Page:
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The St. Margaret’s Bay  Power Plants use the Francis Turbine which can operate with 90% efficiency (see section diagram right)

The Francis turbine is a reaction turbine, which means that the working fluid changes pressure as it moves through the turbine, giving up its energy. A casement is needed to contain the water flow. The turbine is located between the high-pressure water source and the low-pressure water exit.

In the case of the Mill lake Power Plant the high water pressure is delivered by the penstocks from Coon & Sandy Lakes & the low pressure exit is into Mill Lake.

For the Tidewater Power Plant the high pressure water is delivered by the penstocks from Mill Lake & the low pressure exit is into St. Margaret’s Bay.

The inlet is spiral shaped. Guide vanes direct the water tangentially to the turbine wheel, known as a runner. This radial flow acts on the runner's vanes, causing the runner to spin. The guide vanes (or wicket gate) may be adjustable to allow efficient turbine operation for a range of water flow conditions.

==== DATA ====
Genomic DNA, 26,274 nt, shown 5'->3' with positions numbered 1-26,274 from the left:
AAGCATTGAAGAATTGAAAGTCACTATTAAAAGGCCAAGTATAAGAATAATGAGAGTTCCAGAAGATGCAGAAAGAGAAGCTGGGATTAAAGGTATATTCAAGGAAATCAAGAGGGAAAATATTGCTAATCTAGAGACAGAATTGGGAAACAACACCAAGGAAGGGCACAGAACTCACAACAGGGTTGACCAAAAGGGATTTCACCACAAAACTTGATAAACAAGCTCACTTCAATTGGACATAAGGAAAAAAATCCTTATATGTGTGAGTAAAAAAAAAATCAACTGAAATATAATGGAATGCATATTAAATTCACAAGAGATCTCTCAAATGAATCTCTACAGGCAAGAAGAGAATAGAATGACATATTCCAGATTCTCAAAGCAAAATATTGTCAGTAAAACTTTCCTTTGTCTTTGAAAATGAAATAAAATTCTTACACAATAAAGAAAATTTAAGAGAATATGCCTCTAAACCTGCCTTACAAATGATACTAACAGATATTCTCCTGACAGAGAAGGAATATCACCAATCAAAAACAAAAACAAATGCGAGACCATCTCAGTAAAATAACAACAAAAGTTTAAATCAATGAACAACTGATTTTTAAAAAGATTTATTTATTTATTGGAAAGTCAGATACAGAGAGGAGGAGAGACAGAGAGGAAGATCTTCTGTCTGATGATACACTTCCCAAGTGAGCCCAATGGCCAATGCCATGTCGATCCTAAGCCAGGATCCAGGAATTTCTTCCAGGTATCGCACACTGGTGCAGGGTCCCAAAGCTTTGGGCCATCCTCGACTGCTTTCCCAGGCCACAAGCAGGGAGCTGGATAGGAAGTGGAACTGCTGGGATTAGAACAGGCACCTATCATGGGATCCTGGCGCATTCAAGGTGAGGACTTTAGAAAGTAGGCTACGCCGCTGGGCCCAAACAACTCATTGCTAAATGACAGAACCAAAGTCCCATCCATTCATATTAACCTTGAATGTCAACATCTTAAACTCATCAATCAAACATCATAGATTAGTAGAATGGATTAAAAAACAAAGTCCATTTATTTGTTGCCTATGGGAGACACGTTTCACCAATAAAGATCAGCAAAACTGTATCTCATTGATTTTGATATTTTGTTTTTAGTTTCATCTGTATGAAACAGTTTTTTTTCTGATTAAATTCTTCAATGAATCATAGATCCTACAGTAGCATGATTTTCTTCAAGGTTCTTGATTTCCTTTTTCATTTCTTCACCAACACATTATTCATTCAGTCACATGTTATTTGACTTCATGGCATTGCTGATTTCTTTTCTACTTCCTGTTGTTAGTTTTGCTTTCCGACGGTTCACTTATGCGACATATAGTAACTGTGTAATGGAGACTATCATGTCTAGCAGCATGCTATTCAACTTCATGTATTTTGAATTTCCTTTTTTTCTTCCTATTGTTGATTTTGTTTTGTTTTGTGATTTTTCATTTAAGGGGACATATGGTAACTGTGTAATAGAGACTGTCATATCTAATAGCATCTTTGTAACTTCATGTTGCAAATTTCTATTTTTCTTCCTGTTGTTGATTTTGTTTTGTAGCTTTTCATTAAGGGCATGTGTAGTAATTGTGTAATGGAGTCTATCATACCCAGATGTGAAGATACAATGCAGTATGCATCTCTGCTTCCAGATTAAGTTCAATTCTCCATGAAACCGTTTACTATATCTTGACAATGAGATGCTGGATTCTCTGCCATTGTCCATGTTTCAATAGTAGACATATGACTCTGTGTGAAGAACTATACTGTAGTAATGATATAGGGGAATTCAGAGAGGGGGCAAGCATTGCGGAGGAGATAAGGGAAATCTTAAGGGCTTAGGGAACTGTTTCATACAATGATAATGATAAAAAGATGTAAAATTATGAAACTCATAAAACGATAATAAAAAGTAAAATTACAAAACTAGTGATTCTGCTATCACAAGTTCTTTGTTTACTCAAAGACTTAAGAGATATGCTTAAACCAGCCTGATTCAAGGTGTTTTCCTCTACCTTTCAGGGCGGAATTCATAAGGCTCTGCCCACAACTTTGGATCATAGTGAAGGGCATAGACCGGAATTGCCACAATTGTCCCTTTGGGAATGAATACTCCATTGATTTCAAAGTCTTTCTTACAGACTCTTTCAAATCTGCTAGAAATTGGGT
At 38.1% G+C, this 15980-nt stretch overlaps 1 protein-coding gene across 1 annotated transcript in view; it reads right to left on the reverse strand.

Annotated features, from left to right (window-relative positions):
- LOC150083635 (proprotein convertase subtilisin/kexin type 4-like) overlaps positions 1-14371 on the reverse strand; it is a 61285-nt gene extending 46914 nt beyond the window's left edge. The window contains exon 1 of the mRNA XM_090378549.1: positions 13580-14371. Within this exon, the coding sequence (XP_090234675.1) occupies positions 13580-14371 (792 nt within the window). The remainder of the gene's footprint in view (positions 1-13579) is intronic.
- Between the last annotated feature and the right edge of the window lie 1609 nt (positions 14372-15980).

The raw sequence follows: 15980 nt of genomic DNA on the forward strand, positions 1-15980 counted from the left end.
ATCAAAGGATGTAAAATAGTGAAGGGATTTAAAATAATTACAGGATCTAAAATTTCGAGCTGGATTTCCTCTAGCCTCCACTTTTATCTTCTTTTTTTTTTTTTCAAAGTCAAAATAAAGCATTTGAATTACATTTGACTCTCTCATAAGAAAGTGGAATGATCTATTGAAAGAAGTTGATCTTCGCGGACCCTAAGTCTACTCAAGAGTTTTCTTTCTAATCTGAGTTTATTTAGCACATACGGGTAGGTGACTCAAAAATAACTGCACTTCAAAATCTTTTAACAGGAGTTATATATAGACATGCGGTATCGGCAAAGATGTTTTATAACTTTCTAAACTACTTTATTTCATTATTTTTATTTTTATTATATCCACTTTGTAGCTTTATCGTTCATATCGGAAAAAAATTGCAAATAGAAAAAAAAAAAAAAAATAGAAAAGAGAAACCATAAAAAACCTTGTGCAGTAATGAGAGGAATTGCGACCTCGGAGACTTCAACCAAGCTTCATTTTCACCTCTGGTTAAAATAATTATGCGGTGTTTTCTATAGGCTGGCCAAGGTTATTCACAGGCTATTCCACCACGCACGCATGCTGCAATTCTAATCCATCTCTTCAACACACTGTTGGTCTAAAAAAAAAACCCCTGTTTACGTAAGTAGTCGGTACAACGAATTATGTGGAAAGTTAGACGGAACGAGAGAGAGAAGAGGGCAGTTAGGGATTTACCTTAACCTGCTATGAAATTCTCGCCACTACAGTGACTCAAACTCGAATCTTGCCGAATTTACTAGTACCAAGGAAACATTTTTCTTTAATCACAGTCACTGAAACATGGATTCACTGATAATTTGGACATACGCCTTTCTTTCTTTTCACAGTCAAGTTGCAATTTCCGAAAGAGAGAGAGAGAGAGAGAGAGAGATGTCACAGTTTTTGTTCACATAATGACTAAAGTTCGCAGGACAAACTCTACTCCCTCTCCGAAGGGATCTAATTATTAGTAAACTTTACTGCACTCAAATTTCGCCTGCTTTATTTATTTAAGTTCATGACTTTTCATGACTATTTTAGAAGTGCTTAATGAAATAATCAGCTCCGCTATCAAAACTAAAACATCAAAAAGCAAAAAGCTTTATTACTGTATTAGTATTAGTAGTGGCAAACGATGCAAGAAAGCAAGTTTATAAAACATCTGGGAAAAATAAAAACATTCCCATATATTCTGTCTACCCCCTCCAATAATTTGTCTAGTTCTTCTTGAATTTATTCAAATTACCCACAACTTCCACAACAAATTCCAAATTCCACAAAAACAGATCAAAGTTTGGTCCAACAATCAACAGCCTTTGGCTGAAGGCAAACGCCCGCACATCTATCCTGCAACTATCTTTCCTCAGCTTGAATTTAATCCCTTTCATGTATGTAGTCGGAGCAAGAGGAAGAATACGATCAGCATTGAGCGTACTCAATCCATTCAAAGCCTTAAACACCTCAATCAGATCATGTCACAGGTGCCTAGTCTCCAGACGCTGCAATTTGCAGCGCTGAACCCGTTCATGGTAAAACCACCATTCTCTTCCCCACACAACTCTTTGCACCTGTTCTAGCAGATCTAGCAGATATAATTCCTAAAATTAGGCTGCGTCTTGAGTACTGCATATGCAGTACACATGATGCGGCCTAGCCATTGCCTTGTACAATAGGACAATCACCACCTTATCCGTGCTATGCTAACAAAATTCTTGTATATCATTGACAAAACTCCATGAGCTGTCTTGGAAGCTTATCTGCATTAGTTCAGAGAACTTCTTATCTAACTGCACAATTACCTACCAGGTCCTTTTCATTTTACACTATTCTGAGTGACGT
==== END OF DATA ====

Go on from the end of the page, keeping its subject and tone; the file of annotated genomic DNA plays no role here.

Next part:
Turbines, St. Margarets Bay Hydro-electricity Plants, Nova Scotia

spiral case

tops to wicket gates

Shaft driving


Photo taken at Mill Lake Power Plant

Water entry

Direction of flow

Top Of Turbine

Penstock entry

Turbine Isolation Valve


Butterfly valve

Photo taken at Mill Lake Power Plant

Turbine Isolation

When the turbine is shut down for repair or maintenance the large butterfly valve is closed to shut off the water from the penstock.

When the work has been completed on the turbine or generator to re-start the turbine,  the by-pass valve is opened to allow the water pressure on both sides of the butterfly valve to equalise, the main butterfly valve can then be opened.

The wicket gates are then adjusted to optimise to speed of the turbine.